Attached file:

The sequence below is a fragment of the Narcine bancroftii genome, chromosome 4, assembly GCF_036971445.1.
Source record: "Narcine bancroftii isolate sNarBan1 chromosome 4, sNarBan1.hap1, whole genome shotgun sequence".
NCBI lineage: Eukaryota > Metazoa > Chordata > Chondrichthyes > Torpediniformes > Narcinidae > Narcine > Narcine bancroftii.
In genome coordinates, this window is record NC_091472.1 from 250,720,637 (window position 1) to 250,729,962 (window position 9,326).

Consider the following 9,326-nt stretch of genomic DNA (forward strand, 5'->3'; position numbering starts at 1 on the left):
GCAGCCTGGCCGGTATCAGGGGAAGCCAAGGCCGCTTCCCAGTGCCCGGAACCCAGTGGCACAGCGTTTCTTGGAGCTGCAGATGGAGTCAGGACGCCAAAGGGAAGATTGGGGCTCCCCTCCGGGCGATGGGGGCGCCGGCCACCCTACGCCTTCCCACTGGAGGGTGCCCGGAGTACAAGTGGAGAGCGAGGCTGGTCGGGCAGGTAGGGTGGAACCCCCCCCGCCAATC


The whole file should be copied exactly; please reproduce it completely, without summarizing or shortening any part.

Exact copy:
The sequence below is a fragment of the Narcine bancroftii genome, chromosome 4, assembly GCF_036971445.1.
Source record: "Narcine bancroftii isolate sNarBan1 chromosome 4, sNarBan1.hap1, whole genome shotgun sequence".
NCBI lineage: Eukaryota > Metazoa > Chordata > Chondrichthyes > Torpediniformes > Narcinidae > Narcine > Narcine bancroftii.
In genome coordinates, this window is record NC_091472.1 from 250,720,637 (window position 1) to 250,729,962 (window position 9,326).

Consider the following 9,326-nt stretch of genomic DNA (forward strand, 5'->3'; position numbering starts at 1 on the left):
GCAGCCTGGCCGGTATCAGGGGAAGCCAAGGCCGCTTCCCAGTGCCCGGAACCCAGTGGCACAGCGTTTCTTGGAGCTGCAGATGGAGTCAGGACGCCAAAGGGAAGATTGGGGCTCCCCTCCGGGCGATGGGGGCGCCGGCCACCCTACGCCTTCCCACTGGAGGGTGCCCGGAGTACAAGTGGAGAGCGAGGCTGGTCGGGCAGGTAGGGTGGAACCCCCCCCGCCAATC